Darrow is a Red, a member of the lowest caste in the color-coded society of the future. Like his fellow Reds, he works all day, believing that he and his people are making the surface of Mars livable for future generations. Yet he spends his life willingly, knowing that his blood and sweat will one day result in a better world for his children. But Darrow and his kind have been betrayed. Soon he discovers that humanity reached the surface generations ago. Vast cities and sprawling parks spread across the planet.
Darrow - and Reds like him - are nothing more than slaves to a decadent ruling class. Inspired by a longing for justice, and driven by the memory of lost love, Darrow sacrifices everything to infiltrate the legendary Institute, a proving ground for the dominant Gold caste, where the next generation of humanity' s overlords struggle for power. He will be forced to compete for his life and the very future of civilization against the best and most brutal of Society' s ruling class. There, he will stop at nothing to bring down his enemies...even if it means he has to become one of them to do so.
©2013 Pierce Brown (P)2014 Recorded Books
Lawyer. Musician. Geek.
I'll be honest. I wasn't sucked into this book right away- it felt like Brown needed some time to really warm the story up. I also realize this is the foundational work for a saga, or trilogy at least. Once it got moving though... amazingly good. The four stars is just because of my perception of slow starting- other's mileage may vary.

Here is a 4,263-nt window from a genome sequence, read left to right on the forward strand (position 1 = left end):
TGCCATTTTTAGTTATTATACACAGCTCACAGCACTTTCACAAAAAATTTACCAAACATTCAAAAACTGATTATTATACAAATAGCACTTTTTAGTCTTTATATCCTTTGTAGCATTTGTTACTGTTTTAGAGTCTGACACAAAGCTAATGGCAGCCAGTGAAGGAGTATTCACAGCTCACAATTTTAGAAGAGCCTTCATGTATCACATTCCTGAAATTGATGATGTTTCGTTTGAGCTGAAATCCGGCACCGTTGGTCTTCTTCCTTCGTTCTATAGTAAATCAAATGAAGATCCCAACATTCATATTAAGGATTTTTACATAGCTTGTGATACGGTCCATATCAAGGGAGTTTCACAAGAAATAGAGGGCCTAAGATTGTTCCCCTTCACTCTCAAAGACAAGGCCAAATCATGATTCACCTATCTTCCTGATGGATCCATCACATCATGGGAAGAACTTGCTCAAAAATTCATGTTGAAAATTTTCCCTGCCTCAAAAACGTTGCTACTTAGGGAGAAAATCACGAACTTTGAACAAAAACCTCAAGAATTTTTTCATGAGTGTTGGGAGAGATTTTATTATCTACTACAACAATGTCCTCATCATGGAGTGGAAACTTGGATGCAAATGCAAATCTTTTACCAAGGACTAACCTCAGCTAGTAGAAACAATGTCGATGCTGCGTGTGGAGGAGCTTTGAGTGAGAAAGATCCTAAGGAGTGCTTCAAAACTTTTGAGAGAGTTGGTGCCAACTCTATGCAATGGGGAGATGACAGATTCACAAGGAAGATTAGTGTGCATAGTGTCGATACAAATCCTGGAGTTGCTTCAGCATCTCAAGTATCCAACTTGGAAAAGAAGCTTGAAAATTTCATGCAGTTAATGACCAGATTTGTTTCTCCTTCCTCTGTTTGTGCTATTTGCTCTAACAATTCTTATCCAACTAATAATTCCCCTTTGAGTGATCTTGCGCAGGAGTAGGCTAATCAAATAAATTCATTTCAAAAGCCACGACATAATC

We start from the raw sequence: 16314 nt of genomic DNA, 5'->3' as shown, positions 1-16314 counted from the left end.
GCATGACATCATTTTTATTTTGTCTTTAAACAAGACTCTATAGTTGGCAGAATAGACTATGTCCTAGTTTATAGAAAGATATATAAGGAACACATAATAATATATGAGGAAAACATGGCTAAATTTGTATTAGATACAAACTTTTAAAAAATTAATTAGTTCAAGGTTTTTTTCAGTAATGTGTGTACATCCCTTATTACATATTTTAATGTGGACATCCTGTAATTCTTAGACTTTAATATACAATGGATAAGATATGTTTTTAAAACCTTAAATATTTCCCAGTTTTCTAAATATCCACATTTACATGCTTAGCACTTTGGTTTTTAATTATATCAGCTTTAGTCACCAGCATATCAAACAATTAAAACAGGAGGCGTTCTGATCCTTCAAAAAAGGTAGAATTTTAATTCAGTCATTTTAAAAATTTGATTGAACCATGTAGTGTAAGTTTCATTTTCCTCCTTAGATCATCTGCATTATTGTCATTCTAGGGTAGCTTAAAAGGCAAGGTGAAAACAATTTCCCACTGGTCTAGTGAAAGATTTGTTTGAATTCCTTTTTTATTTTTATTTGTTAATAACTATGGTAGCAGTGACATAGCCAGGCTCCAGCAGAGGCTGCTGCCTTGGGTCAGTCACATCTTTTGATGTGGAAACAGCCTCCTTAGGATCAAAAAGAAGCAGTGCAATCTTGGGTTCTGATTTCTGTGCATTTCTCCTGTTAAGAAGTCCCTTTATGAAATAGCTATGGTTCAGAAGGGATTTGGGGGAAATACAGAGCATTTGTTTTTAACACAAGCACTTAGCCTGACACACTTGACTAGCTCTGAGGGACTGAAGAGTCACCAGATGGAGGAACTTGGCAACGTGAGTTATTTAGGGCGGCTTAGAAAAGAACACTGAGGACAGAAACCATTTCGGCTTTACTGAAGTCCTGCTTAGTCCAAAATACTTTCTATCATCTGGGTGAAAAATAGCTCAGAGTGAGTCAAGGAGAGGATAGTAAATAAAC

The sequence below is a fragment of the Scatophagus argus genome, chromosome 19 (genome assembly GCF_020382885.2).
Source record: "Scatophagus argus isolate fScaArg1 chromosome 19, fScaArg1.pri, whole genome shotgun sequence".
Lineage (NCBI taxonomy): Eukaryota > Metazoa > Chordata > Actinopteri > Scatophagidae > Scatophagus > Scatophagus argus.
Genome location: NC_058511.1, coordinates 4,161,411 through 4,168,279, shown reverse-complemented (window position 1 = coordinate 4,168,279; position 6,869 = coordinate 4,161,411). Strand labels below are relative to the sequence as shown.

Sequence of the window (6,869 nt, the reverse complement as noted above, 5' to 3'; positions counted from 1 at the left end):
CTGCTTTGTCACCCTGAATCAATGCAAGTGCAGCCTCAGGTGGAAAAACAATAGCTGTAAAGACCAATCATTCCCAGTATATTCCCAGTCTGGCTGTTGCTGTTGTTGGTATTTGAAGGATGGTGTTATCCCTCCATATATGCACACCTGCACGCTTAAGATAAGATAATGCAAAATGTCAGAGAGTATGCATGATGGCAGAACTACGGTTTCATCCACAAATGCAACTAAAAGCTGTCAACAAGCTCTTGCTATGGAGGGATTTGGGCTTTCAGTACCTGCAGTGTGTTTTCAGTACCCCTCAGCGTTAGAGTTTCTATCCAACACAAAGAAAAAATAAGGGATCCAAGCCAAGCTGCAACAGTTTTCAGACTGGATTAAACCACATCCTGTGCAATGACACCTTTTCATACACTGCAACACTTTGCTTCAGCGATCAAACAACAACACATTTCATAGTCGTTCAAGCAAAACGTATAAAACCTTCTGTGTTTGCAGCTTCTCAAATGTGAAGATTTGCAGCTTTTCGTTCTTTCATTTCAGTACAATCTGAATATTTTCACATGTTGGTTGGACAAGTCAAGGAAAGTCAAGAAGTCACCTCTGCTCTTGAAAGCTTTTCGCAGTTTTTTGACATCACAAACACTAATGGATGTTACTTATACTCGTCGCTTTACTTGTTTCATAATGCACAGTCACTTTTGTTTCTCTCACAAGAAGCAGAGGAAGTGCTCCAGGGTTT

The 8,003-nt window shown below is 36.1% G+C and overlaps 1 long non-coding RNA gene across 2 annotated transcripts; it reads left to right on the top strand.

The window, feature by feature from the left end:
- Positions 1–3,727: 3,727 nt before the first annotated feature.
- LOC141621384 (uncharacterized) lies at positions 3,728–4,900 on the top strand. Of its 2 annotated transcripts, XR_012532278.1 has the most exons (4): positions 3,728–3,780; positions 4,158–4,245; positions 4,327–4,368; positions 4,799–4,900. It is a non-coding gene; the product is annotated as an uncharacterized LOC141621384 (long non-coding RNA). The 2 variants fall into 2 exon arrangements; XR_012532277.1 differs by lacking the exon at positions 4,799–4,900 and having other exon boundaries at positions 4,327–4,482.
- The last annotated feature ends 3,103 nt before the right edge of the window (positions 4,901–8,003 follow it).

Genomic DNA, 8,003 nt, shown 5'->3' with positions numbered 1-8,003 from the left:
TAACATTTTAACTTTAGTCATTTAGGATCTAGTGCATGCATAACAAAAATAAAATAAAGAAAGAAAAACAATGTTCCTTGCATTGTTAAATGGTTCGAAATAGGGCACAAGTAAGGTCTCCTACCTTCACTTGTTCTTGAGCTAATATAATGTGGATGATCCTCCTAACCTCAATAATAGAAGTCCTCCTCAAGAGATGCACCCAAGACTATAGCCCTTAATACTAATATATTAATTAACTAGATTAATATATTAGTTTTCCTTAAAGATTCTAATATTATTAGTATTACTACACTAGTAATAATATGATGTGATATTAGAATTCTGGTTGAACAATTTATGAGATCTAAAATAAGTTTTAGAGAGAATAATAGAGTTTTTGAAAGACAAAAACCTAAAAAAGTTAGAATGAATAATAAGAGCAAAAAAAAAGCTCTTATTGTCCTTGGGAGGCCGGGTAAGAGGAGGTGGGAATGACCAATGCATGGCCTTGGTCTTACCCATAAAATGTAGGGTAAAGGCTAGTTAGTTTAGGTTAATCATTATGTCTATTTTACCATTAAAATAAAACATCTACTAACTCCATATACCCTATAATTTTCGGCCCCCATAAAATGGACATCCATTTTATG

There will be comparisons drawn to the Hunger Games. Having read those as well, I can say this is a far *far* more complex meditation on those themes in a much more adult way. It is worth the listen. I am left, as with other series I love that are just getting started, wanting more immediately. But, it looks as if we will have to wait some time for book two (Golden Son, Early 2015 release).
I loved the narration, but it imparted an interesting and almost assuredly unintended subtlety- I thought the Author was Scottish or Irish and making a commentary on English rule and oppression. Turns out the fellow is American and lives in LA. That's what I get for taking things to literally and then drawing subtle conclusions which others may not see, at all. A different narrator would have changed the book dramatically for me. I don't know whether in a good or bad way.
In the end, Brown drew me into an all encompassing vision of a dystopian future. I was fully invested in the outcomes of the major characters. I cannot wait for Golden Son.
Yes. Already have. This book has everything a fantasy/sci-fi/dystopian lover could ever want.
There were so many! I don't want to spoil anything. Suffice it to say, there are many ups and downs, lots of twists and plenty of tension to go around. The rise and fall of allegiances and friendships, betrayals and unswerving loyalties, is always surprising. Other than that, I guess I'm always a sucker for a good makeover...
A red son rises.